Best Musical Moments Of 2010: Tim Munro's Barefoot Fiddler

This week we're asking prominent musicians — and you, too — to tell us a story about the best musical moment of 2010.

Patricia Kopatchinskaja i

Tim Munro was enraptured with violinist Patricia Kopanchiskaja's energetic style. Marco Borggreve hide caption

itoggle caption Marco Borggreve
Patricia Kopatchinskaja

Tim Munro was enraptured with violinist Patricia Kopanchiskaja's energetic style.

Marco Borggreve

I've been a card-carrying devotee of the Australian Chamber Orchestra since I first saw them at age 18, led by their music director, concertmaster and surfer-in-residence, Richard Tognetti (yes, he is a good surfer). This conductorless, all-standing band takes a go-for-the-jugular approach that drags the blood, sweat, and tears out of every phrase of music it plays, whether it is a Vivaldi concerto, a Stravinsky ballet or a Beethoven string quartet.

So I was expecting great things from the ACO concert I heard this past July in my hometown of Brisbane, Australia, with a guest concertmaster I'd not heard of — the Moldovan violinist Patricia Kopatchinskaja.

The daughter of folk fiddlers, this small, fiery, barefoot woman led the players with a jerky, extroverted physicality that perfectly matched her approach to the music. She took each piece by the scruff of the neck, and shook it until it begged to be released, drawing playing of a high-pitched, nearly blood-curdling intensity that was both uncomfortable and totally compelling. In her hands, Vivaldi was thrilling and savage, Schutz had a transfigured, glassy beauty, and Mansurian sobbed with profound sorrow.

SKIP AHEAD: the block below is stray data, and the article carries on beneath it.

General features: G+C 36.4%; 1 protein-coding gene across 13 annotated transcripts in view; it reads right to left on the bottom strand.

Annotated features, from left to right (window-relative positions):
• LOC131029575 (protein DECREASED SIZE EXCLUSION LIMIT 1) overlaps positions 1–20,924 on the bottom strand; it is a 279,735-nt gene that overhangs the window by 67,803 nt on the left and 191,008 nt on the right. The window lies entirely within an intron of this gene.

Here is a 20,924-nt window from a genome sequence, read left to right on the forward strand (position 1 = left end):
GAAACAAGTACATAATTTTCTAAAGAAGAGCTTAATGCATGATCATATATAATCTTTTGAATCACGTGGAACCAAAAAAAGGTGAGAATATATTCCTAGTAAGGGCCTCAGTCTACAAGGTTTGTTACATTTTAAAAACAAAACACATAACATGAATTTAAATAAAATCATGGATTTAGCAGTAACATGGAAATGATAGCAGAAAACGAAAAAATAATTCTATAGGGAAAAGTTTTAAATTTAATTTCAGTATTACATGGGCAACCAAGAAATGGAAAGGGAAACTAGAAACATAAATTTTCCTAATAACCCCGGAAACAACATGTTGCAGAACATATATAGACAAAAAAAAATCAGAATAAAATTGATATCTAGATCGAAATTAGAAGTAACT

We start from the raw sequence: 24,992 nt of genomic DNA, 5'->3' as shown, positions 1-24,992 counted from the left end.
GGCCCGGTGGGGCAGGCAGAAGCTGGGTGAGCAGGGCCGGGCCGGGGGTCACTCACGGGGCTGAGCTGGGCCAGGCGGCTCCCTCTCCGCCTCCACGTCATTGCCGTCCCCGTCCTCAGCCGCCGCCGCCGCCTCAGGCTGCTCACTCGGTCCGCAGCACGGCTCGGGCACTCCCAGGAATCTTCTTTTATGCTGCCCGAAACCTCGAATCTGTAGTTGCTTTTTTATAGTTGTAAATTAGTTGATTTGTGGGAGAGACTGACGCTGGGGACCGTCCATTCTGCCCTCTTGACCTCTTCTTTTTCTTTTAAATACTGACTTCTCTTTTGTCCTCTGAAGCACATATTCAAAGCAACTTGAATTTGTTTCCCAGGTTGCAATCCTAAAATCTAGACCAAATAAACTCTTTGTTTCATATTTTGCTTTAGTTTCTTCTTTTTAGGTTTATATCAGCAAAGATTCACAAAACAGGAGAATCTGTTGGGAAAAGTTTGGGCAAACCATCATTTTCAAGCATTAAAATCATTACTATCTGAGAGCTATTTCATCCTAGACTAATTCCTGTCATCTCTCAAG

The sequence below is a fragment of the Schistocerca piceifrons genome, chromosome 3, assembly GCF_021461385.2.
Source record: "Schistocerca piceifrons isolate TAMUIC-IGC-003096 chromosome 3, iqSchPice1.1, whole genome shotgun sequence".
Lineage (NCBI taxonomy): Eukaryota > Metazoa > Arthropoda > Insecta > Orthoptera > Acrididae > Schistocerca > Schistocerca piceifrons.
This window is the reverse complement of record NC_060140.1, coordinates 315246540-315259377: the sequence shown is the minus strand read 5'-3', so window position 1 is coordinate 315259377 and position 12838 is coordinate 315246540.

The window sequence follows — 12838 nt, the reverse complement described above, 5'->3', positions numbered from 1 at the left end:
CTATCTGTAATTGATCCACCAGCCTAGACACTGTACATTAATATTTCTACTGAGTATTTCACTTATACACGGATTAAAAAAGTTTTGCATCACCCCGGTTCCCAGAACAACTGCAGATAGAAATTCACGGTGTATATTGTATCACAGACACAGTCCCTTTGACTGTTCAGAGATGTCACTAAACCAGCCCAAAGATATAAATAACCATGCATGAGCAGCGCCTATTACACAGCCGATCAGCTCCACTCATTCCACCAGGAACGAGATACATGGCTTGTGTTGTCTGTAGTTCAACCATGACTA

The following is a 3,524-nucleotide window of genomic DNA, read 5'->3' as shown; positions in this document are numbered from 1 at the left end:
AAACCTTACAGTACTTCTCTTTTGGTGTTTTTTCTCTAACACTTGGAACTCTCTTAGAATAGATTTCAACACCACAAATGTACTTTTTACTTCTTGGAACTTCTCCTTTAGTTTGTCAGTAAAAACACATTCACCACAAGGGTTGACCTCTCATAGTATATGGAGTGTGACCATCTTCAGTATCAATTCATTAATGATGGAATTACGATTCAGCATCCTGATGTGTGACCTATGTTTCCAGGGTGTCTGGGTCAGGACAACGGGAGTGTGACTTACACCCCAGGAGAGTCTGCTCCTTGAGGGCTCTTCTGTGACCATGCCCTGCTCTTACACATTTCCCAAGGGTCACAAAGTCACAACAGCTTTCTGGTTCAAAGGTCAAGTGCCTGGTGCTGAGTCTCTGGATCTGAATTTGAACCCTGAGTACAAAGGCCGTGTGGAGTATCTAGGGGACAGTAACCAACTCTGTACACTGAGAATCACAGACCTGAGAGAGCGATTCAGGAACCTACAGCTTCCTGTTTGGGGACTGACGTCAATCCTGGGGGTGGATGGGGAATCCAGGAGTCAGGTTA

The ACO string players were clearly having the time of their lives as they attempted to match her every willful bow stroke, every barely audible soft note, every unanticipated hesitation, and the audience seemed thrilled to be along for the ride, cheering and laughing throughout.

In an interview on ABC Radio National's Music Show program, Kopatchinskaja said that all music should be performed with the intention of folk music, which is "playing from heart to heart for people, dancing, laughing, being sad, and crying about men who died in war."

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Her website is as quirky as her playing. It includes a page of bad reviews, and has a collection of oddball thoughts on composers she loves. As for critics, she says, "If some are shocked we do not apologize."

I found this concert totally engrossing and endlessly inspiring. Kopatchinskaja is essentially a new music specialist (old music is a "hobby"), and brings the emotional extremity, searching intensity, and the wildly diverse influences of contemporary classical music to everything she touches.

She engages her audience totally, inviting them into her fabulous musical world with a stage presence that is entirely devoid of artifice or pretense. And she's having the bloody time of her life on stage, sharing her crazy, manic love for this music.

Tim Munro is a flutist who plays with the ensemble eighth blackbird. Please tell us about your favorite music moment from 2010 in the comments section.

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